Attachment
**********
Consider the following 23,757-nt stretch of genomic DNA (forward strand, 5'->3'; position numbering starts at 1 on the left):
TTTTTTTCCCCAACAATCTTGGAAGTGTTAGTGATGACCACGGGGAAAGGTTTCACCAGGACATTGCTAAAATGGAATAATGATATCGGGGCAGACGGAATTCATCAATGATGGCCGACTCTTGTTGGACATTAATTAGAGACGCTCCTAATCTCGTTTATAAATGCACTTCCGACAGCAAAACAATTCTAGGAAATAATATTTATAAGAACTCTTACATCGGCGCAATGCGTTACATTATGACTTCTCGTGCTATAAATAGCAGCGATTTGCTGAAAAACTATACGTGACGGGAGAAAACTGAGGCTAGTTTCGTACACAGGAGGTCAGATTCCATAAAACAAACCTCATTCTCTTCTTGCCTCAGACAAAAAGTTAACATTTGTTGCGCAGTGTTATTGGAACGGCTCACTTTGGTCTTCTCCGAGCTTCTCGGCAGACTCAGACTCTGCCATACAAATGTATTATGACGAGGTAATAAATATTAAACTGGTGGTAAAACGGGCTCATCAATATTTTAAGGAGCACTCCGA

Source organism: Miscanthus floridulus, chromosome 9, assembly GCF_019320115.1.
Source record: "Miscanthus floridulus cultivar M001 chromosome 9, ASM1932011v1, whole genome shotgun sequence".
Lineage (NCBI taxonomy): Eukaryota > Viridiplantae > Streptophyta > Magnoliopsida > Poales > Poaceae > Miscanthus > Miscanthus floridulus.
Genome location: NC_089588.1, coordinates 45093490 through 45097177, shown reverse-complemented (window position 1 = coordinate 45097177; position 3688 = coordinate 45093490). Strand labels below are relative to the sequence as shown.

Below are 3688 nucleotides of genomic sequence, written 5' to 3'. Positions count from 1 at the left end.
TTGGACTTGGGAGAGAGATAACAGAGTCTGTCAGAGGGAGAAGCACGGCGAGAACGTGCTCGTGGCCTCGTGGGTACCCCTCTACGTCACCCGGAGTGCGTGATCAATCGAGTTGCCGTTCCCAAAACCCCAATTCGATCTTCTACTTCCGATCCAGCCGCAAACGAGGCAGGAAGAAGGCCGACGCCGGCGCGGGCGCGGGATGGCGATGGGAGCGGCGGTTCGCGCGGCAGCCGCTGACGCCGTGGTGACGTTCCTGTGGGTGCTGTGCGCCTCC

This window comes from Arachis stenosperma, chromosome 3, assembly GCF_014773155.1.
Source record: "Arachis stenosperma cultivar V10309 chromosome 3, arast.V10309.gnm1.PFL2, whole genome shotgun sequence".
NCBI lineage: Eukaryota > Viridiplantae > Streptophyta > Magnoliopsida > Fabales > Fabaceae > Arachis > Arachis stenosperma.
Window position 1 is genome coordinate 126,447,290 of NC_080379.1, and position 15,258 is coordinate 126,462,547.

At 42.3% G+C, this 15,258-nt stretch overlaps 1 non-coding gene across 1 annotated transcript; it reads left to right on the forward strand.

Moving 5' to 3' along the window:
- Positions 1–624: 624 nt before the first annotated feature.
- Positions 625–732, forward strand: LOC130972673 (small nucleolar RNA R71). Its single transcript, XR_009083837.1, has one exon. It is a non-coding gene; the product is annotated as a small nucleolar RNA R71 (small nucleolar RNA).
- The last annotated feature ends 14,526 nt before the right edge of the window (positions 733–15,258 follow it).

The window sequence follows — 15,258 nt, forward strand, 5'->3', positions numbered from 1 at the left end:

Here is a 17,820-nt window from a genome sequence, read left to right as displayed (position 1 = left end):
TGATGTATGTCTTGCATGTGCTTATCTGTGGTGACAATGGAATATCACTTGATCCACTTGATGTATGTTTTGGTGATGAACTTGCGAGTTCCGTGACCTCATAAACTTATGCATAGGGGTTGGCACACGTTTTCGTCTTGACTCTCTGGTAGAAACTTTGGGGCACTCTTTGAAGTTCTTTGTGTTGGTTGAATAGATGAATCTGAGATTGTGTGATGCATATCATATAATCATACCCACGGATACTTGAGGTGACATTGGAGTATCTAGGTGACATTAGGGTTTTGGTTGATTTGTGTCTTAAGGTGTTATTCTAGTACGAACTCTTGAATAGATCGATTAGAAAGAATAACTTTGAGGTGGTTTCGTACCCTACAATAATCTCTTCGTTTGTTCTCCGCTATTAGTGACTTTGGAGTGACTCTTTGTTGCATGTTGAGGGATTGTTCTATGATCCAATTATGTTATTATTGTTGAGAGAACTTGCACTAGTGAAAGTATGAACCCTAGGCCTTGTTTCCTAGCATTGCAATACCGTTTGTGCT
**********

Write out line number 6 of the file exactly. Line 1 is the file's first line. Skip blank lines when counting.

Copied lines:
Genome location: NC_089588.1, coordinates 45093490 through 45097177, shown reverse-complemented (window position 1 = coordinate 45097177; position 3688 = coordinate 45093490). Strand labels below are relative to the sequence as shown.